(NEW YORK) — Nearly four million gun background checks were performed last month, the highest number since the federal government began tracking them, the FBI said.
And gun safety advocates say they’re worried there isn’t enough being done to prevent shootings as the coronavirus heightens the public’s fears.
There were roughly 3.7 million background checks performed by the FBI’s National Instant Criminal Background Check System (NICS) last month, which is the highest number of one-month checks performed in the system’s 21-year history. By comparison, there were about 2.8 million checks performed in February and about 2.6 million checks in March 2019, according to the FBI.
So far this year there have been more than 9.2 million background checks, according to the FBI data. The FBI notes that the background checks underreport the number of actual gun sales, as some states allow for multiple weapons purchases with a single background check.
In February, the internet retailer ammo.com reported a 309% increase in revenue and a 222% jump in transactions. Gun stores, which have been declared an essential business by the federal government, have remained open and have seen a jump in customers in states across the country.
Kyleanne Hunter, vice president of programs for the Brady Campaign to Prevent Gun Violence, said she’s not surprised by the jump in gun sales, as similar jumps are seen during other major crises such as hurricanes or natural disasters. However, she said she was very concerned by the lack of response by federal and state leaders to push for more gun safety during these trying times.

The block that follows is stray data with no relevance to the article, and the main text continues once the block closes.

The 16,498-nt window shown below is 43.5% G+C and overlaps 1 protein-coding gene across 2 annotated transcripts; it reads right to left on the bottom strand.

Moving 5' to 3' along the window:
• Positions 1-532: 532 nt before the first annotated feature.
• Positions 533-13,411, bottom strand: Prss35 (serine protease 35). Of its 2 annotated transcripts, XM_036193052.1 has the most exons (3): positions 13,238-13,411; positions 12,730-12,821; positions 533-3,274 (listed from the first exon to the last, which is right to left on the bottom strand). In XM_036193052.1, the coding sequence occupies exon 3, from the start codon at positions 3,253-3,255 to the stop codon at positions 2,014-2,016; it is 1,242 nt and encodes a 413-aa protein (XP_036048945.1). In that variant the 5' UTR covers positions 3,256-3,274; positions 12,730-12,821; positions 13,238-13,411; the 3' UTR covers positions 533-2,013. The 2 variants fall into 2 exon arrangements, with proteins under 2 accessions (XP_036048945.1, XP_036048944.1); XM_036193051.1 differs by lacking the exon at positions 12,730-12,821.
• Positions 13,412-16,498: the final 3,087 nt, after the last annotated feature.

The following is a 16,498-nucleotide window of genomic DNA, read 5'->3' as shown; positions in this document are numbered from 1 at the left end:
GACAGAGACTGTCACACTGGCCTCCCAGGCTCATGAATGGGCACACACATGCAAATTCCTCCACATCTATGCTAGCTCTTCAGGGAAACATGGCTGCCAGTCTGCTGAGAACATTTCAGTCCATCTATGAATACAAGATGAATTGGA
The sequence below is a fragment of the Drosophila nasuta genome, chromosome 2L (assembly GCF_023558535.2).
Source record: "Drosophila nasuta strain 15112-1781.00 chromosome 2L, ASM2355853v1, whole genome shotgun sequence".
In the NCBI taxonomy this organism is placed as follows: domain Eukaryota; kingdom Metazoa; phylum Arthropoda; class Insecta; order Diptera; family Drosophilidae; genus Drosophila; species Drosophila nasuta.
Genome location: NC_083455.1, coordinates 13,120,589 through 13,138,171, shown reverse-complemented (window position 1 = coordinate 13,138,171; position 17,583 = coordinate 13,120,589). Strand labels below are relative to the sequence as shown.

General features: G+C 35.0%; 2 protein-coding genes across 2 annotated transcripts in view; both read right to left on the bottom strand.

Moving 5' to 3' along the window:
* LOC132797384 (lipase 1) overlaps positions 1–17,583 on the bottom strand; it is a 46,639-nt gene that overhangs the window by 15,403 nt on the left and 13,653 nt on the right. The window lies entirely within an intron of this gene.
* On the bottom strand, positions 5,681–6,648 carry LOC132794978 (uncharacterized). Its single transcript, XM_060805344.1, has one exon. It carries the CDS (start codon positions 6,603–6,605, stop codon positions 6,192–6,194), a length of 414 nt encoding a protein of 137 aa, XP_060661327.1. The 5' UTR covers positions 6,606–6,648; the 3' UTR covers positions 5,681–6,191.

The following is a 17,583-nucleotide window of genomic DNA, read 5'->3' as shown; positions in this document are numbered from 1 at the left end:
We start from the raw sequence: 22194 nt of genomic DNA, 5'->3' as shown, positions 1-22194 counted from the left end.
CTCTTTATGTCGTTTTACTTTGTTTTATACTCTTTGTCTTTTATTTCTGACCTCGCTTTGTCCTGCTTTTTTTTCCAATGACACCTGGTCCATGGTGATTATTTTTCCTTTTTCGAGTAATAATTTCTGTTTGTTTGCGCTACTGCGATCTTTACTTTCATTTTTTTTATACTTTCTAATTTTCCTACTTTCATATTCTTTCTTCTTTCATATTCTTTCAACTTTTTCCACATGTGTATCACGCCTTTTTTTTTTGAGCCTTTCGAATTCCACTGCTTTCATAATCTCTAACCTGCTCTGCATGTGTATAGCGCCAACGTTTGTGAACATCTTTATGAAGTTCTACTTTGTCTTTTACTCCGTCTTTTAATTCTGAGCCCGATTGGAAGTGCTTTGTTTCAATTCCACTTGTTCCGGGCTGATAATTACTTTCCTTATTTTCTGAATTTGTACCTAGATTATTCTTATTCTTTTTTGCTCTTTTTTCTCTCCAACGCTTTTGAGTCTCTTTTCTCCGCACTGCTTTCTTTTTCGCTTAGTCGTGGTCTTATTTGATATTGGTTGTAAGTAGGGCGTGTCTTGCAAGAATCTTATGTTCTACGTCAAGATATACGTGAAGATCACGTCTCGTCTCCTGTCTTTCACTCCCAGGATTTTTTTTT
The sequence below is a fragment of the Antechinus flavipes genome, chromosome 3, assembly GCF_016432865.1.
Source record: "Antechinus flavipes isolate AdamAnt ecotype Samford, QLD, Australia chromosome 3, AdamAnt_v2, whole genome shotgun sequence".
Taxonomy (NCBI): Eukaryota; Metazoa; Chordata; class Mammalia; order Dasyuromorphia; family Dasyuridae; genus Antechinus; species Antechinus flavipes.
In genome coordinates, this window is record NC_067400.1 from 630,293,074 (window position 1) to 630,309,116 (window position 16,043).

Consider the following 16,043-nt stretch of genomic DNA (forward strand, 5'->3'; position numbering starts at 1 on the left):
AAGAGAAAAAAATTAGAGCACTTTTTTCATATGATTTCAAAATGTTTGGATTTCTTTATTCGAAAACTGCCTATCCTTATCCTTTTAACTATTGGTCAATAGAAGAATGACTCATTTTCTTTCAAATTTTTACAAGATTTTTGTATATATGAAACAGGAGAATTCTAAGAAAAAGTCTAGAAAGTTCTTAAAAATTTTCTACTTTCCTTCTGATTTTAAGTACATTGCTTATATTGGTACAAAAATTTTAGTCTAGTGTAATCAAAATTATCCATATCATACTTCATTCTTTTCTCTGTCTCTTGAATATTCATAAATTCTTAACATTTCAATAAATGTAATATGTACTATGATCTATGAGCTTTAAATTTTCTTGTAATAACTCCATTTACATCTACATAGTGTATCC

“One of our biggest fears is that we will have people, more and more people, in difficult situations because they’re stuck at home with a gun, especially with first-time gun owners,” she told ABC News.
The spread of the virus has led to reports of armed persons threatening others out of fear from the pandemic. Police in Maine were investigating a claim that armed men blocked a resident’s driveway with a downed tree branch to prevent him from leaving his home.
The biggest problem, Hunter said, is that the government’s gun inspection services haven’t been deemed essential on a national basis, which has opened the door for questionable sales.
“We don’t know how gun dealers are acting,” she said. “Groceries are still open but the FDA is still open inspecting the food. Why aren’t agents inspecting the gun stores?”
Hunter added that gun training and gun safety classes have been canceled across the country because of social distancing rules.
And while President Donald Trump and elected officials have expressed concerns over increased suicides while people are sheltering in place, Hunter implored state leaders to do more to ensure that increased gun sales don’t lead to increased violence.
States that have their own gun inspection offices should increase their visits to stores, and governors themselves should speak about safety daily during their press events, Hunter suggested.
“They should use that pulpit to talk about the risks that guns pose at home, especially with friendly fire,” she said.
Hunter suggested that civilians who either know someone who recently purchased a gun or live in the household where a gun was recently purchased should have thoughtful conversations about safety procedures, especially as the pandemic increases household stress.
“We need to destigmatize the conversation in a very real way,” she said. “We are usually hesitant to ask people if they have guns and if they’re stored, and we need to normalize that conversation just like we normalize the conversations about drinking too much during stressful times.”
If you or anyone you know have suicidal thoughts, call the National Suicide Prevention Lifeline 1-800-273-8255.
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